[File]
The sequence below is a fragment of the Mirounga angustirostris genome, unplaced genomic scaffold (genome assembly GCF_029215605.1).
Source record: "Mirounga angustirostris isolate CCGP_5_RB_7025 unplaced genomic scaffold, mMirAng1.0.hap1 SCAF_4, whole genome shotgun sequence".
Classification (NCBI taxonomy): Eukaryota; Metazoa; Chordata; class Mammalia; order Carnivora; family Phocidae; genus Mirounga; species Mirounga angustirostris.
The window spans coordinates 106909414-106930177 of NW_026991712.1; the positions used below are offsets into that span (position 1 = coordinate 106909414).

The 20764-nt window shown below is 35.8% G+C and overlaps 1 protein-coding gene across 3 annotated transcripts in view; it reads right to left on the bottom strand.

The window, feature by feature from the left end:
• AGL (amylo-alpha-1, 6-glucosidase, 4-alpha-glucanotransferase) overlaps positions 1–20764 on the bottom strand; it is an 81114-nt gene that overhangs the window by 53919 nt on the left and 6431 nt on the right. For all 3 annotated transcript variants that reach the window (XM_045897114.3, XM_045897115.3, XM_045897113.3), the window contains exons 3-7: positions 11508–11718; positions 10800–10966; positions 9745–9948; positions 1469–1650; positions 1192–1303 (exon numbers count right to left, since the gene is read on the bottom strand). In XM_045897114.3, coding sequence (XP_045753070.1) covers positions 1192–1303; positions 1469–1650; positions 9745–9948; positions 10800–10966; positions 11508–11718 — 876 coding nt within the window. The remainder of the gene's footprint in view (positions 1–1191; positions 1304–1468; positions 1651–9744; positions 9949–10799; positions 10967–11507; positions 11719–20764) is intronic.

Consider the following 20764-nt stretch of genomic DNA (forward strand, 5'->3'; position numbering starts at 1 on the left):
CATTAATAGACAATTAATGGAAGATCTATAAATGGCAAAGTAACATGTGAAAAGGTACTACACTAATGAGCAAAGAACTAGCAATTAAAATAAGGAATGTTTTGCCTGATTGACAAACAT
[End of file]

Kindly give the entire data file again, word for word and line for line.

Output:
The sequence below is a fragment of the Mirounga angustirostris genome, unplaced genomic scaffold (genome assembly GCF_029215605.1).
Source record: "Mirounga angustirostris isolate CCGP_5_RB_7025 unplaced genomic scaffold, mMirAng1.0.hap1 SCAF_4, whole genome shotgun sequence".
Classification (NCBI taxonomy): Eukaryota; Metazoa; Chordata; class Mammalia; order Carnivora; family Phocidae; genus Mirounga; species Mirounga angustirostris.
The window spans coordinates 106909414-106930177 of NW_026991712.1; the positions used below are offsets into that span (position 1 = coordinate 106909414).

The 20764-nt window shown below is 35.8% G+C and overlaps 1 protein-coding gene across 3 annotated transcripts in view; it reads right to left on the bottom strand.

The window, feature by feature from the left end:
• AGL (amylo-alpha-1, 6-glucosidase, 4-alpha-glucanotransferase) overlaps positions 1–20764 on the bottom strand; it is an 81114-nt gene that overhangs the window by 53919 nt on the left and 6431 nt on the right. For all 3 annotated transcript variants that reach the window (XM_045897114.3, XM_045897115.3, XM_045897113.3), the window contains exons 3-7: positions 11508–11718; positions 10800–10966; positions 9745–9948; positions 1469–1650; positions 1192–1303 (exon numbers count right to left, since the gene is read on the bottom strand). In XM_045897114.3, coding sequence (XP_045753070.1) covers positions 1192–1303; positions 1469–1650; positions 9745–9948; positions 10800–10966; positions 11508–11718 — 876 coding nt within the window. The remainder of the gene's footprint in view (positions 1–1191; positions 1304–1468; positions 1651–9744; positions 9949–10799; positions 10967–11507; positions 11719–20764) is intronic.

Consider the following 20764-nt stretch of genomic DNA (forward strand, 5'->3'; position numbering starts at 1 on the left):
CATTAATAGACAATTAATGGAAGATCTATAAATGGCAAAGTAACATGTGAAAAGGTACTACACTAATGAGCAAAGAACTAGCAATTAAAATAAGGAATGTTTTGCCTGATTGACAAACAT